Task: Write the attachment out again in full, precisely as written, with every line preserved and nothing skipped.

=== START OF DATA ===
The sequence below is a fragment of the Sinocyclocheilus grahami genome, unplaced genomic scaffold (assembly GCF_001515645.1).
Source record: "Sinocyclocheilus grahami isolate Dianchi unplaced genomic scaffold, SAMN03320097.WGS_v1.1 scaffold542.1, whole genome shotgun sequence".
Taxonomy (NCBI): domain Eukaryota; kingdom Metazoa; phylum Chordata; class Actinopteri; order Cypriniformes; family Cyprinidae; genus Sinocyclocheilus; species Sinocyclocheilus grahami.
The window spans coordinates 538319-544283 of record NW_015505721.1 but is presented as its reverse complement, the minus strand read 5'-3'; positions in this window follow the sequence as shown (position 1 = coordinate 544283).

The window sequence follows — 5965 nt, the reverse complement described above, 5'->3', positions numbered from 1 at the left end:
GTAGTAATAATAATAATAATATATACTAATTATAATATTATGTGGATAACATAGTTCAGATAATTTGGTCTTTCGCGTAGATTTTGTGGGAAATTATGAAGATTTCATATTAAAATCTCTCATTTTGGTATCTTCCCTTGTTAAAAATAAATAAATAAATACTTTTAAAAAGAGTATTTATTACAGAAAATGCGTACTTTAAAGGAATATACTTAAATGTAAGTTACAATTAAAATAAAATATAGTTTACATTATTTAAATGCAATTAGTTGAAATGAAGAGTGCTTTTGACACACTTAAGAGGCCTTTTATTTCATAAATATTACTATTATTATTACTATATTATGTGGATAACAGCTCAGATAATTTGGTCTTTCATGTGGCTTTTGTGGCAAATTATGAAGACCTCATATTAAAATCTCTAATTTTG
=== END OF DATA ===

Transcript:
The sequence below is a fragment of the Sinocyclocheilus grahami genome, unplaced genomic scaffold (assembly GCF_001515645.1).
Source record: "Sinocyclocheilus grahami isolate Dianchi unplaced genomic scaffold, SAMN03320097.WGS_v1.1 scaffold542.1, whole genome shotgun sequence".
Taxonomy (NCBI): domain Eukaryota; kingdom Metazoa; phylum Chordata; class Actinopteri; order Cypriniformes; family Cyprinidae; genus Sinocyclocheilus; species Sinocyclocheilus grahami.
The window spans coordinates 538319-544283 of record NW_015505721.1 but is presented as its reverse complement, the minus strand read 5'-3'; positions in this window follow the sequence as shown (position 1 = coordinate 544283).

The window sequence follows — 5965 nt, the reverse complement described above, 5'->3', positions numbered from 1 at the left end:
GTAGTAATAATAATAATAATATATACTAATTATAATATTATGTGGATAACATAGTTCAGATAATTTGGTCTTTCGCGTAGATTTTGTGGGAAATTATGAAGATTTCATATTAAAATCTCTCATTTTGGTATCTTCCCTTGTTAAAAATAAATAAATAAATACTTTTAAAAAGAGTATTTATTACAGAAAATGCGTACTTTAAAGGAATATACTTAAATGTAAGTTACAATTAAAATAAAATATAGTTTACATTATTTAAATGCAATTAGTTGAAATGAAGAGTGCTTTTGACACACTTAAGAGGCCTTTTATTTCATAAATATTACTATTATTATTACTATATTATGTGGATAACAGCTCAGATAATTTGGTCTTTCATGTGGCTTTTGTGGCAAATTATGAAGACCTCATATTAAAATCTCTAATTTTG